Thought Disorders Therapy

Thought disorders are complex conditions that cause problems with thinking and cognition. Problems with thinking can make life difficult and social interaction almost impossible.
Thinking Disorder
Since thought disorders are a symptom of another condition, the treatment involves identify and treating the underlying condition. A person with a thought disorder may be treated with medications and/or psychotherapy depending on the underlying disorder.

What Is A Thought Disorder?

A thought disorder (TD) is a disturbance in the organization and expression of thought, which causes incoherent, illogical or problematic speech or communication. (TD) is not a specific diagnosis per se, rather it is a term that is used to describe a type of cognitive dysfunction that affects a person’s ability to generate logical speech or writing. A thought disorder, simply put, disrupts a person’s thought process.

Symptoms Of A Thought Disorder

A thought disorder is characterized by disorganized thinking, which manifests itself in bizarre speech and writing. The following are other symptoms of a thought disorder:

  • Neologism – Creating new words
  • Unconventional speech – Using words in very unusual or peculiar ways 
  • Pressured speech – Fast, difficult-to-decipher speech
  • Incoherent speech – Disconnected, rambling speech 
  • Word Salad – Stringing together unrelated words creating gibberish 
  • Distractible speech – Difficulty staying on topic due to nearby distractions or frequent interruptions in one’s train of thought
  • Tangential speech – Replying to questions with speech that is way off-topic or irrelevant
  • Flight of ideas – Switching rapidly between topics during conversations
  • Derailment – Inability to follow a logical train of thought to tell a story. Getting derailed halfway through a speech
  • Circumstantial speech – Using excessively indirect speech that never really comes to a point
  • Poverty of speech – Limited, very vague speech
  • Perseveration – Excessive repetition of words or ideas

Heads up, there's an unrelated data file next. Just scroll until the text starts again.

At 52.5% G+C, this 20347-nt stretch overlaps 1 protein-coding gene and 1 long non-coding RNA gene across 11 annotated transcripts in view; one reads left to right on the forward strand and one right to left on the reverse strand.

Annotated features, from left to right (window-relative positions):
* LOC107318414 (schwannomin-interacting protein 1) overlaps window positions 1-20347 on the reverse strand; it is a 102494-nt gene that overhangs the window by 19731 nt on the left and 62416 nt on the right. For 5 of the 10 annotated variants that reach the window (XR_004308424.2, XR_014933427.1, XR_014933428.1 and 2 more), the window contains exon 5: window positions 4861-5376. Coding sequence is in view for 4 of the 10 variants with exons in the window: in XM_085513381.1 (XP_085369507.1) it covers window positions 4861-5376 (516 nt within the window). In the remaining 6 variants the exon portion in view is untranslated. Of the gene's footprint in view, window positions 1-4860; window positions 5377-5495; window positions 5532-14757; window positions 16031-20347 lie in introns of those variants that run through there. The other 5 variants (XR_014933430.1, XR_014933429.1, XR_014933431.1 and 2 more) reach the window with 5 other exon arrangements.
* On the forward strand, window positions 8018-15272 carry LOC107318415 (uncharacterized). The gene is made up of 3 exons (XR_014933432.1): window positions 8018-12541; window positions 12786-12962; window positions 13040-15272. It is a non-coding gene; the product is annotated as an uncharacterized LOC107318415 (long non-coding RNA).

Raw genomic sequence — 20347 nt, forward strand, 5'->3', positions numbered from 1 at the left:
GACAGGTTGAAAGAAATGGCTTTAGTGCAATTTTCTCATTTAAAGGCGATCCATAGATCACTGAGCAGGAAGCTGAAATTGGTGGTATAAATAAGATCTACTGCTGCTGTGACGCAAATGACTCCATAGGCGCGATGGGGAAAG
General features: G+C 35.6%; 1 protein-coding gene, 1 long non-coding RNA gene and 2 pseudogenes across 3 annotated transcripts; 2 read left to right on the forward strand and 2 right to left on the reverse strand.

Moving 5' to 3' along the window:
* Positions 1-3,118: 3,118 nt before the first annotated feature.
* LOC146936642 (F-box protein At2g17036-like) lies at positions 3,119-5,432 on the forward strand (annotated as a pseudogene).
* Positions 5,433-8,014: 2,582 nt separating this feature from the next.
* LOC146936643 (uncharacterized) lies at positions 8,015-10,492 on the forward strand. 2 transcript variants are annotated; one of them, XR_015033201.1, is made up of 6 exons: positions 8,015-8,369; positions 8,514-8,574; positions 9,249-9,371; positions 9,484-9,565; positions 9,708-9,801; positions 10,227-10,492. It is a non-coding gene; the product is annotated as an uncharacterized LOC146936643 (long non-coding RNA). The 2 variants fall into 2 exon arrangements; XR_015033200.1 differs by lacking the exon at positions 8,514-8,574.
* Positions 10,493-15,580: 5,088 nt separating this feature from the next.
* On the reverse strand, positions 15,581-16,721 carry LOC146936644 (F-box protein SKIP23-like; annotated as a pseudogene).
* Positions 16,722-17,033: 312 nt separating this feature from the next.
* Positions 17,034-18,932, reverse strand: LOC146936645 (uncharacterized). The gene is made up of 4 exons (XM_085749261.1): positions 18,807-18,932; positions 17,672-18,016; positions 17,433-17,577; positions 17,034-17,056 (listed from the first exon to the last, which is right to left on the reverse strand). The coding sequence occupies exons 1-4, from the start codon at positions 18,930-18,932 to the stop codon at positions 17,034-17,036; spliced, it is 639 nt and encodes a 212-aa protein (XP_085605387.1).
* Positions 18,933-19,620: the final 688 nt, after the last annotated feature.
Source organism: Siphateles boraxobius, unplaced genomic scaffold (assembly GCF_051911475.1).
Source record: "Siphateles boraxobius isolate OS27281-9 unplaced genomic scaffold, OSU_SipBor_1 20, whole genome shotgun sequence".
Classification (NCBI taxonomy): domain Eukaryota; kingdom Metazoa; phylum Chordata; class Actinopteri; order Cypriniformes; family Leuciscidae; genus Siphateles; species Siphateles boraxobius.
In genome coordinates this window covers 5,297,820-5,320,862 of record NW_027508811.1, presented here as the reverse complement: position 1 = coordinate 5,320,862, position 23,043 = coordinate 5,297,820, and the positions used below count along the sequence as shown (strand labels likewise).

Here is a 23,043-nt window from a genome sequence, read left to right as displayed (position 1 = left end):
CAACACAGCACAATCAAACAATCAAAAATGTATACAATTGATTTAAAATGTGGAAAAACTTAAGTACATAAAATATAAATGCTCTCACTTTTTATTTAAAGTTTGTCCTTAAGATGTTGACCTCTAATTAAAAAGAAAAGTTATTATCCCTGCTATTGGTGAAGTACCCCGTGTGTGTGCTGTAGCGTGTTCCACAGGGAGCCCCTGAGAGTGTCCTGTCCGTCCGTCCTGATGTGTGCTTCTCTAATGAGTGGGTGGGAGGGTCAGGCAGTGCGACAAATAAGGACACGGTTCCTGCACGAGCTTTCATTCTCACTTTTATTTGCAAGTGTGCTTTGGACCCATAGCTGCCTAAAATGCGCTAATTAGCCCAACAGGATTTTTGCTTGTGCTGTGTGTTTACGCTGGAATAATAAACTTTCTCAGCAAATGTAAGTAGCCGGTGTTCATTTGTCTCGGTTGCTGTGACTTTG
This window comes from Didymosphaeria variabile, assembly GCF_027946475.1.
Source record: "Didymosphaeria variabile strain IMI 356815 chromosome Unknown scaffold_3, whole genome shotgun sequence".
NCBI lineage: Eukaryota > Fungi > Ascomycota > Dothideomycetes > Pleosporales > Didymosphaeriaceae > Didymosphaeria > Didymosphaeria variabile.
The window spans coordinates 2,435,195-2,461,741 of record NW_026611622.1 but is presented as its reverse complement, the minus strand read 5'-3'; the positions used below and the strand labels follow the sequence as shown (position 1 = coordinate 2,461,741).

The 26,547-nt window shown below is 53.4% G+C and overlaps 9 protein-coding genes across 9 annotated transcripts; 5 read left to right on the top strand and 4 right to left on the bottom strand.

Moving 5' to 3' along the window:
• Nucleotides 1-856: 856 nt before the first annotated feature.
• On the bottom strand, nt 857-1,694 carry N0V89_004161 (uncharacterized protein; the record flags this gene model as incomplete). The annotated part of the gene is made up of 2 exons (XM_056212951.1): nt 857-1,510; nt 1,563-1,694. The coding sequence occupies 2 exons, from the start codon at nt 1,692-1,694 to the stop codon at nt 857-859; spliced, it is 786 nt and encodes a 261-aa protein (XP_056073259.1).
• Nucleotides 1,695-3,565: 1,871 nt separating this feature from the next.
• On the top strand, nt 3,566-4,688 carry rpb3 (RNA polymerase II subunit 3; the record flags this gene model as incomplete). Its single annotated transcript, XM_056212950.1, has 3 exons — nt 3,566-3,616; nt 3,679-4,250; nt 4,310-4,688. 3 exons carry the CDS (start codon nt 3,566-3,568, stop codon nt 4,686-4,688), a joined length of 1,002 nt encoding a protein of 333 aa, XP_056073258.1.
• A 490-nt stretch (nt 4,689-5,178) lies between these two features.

• Usual beliefs – Such as believing that one’s thoughts have been removed

What Causes A Thought Disorder? 

Scientists aren’t sure what causes thought disorders. They believe that it might be caused by problems in the brain that have to do with language. Thought disorders tend to be associated with specific mental health conditions.  

Thought disorders are often found in schizophrenia, bipolar disorder, autism, attention deficit disorder (ADHD), and more.

Conditions Associated With Thought Disorder Symptoms

Thought disorder symptoms are usually the result of an underlying condition. The illnesses below are often associated with thought disorders.


Schizophrenia refers to a severe mental disorder that affects how a person feels, thinks and behaves. A person with schizophrenia may experience hallucinations which refers to seeing, hearing or feeling something that is not real. Delusions are also common in schizophrenia. Delusions refer to unshakable beliefs that are not based in reality. In spite of the belief not being grounded in reality, the person believes it to be true. Schizophrenia also involves dysfunctional or unusual ways of thinking.

Bipolar Disorder

Bipolar disorder is a mental illness that causes severe shifts in moods, thoughts, and behaviors. While bipolar disorder is generally considered to be a mood disorder, thought disorder symptoms can occur if bipolar is severe. A person with bipolar disorder may experience a flight of ideas, especially during manic episodes.

Attention Deficit Hyperactive Disorder (ADHD)